The Malvinas current as represented by the Mariano Global Surface Velocity Analysis (MGSVA). It is the northward flow component of the S. Atlantic subpolar gyre. The Malvinas current transports cold water along the coast of S. America and this water mixes with warmer waters of the Brazil current in an region known as the Brazil-Malvinas confluence. Click here for example plots of seasonal averages.
The Malvinas (Falkland) Current is a branch of the Circumpolar Current and flows northward along the continental shelf of Argentina until it reaches the Brazil Current offshore the Rio de la Plata estuary (Legeckis and Gordon 1982, Garzoli 1993, Vivier and Provost 1999a). Legeckis and Gordon (1982) examined satellite infrared images and described the Malvinas Current as a 100-km wide band of cold water over the continental slope. The western sea surface temperature (SST) boundary of the current was adjacent to continental shelf waters, the northern boundary was marked by the warm Brazil Current, and the eastern boundary lay between the cold Malvinas and the warm water that results from mixing of meanders and warm-core eddies associated with the Brazil Current. The Malvinas Current is strong, relatively fresh, and cold, with mean SST of 6°C (Brandini et al. 2000). Thus, when it meets the weak, warm, southward-flowing Brazil Current at the Brazil-Malvinas Confluence, a sharp gradient in temperature and salinity can be observed (Goni 1996).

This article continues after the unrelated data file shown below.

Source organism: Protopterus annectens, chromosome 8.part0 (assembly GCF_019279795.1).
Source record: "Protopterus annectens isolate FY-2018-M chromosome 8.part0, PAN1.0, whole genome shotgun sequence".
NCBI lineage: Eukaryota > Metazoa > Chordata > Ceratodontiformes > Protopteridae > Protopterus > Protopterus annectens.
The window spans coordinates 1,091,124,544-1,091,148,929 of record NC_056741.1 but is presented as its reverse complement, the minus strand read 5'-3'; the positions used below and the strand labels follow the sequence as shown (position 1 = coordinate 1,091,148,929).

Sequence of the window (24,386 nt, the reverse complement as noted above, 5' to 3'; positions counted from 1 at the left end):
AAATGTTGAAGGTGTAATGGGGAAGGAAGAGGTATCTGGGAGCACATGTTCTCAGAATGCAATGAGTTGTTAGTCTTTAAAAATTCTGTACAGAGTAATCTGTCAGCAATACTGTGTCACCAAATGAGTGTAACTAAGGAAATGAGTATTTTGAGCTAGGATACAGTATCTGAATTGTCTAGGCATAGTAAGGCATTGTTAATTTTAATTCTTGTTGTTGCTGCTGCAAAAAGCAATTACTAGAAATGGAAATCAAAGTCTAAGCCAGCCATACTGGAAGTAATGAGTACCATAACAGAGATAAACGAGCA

Based on hydrographic data, it is believed that the Malvinas Current has a strong barotropic component and that it is well-mixed (Peterson and Stramma 1991, Vivier and Provost 1999a). It is also thought that the current has significant non-zero bottom velocities, a claim that was directly verified by Harkema and Weatherly (1989, as cited in Garzoli 1993). Their bottom current meters measured velocities of up to 10 cm s-1 (Garzoli 1993). Both of these factors must be taken into account when calculating values of transport by using a reference level of no motion.

Estimates of the volume transport of the Malvinas Current vary widely in the literature, depending on the reference level that is chosen (Garzoli 1993). For example, using a reference level of 1000 m at 38°S, Garzoli (1993) obtained a transport of about 24 Sv. Using a reference level of 1400 m at 42°S and 46°S, Gordon and Greengrove (1986) obtained values of 10 Sv at both locations, although they believed that this value represented the lower limit of the real flow. Piola and Bianchi (1990 as cited in Garzoli 1993), using 1000 m as the reference, found 10-12 Sv. With a reference level of 3000 m at 42°S, Peterson (1992) found 60 Sv in the first 2000 m and 75 Sv in total, while at 46°S he found 70 Sv in the first 2000 m and 88 Sv in total. Choosing the bottom as their reference level at 45°S, Saunders and King (1995) calculated 50 Sv in the thermocline and 60 Sv in total (Maamaatuaiahutapu et al. 1998). Vigan et al. (2000) noticed that the transport values decreased from south to north. In particular, observations between 40°S and 38°S plummeted from about 20 ±5 Sv to zero. They attribute this to the fact that the Malvinas Current returns to the south at these latitudes. Thus, the location of the observations, relative to the location and orientation of both the high-velocity core of the Malvinas Current and its return flow, may also account for some of the variability in transport estimates.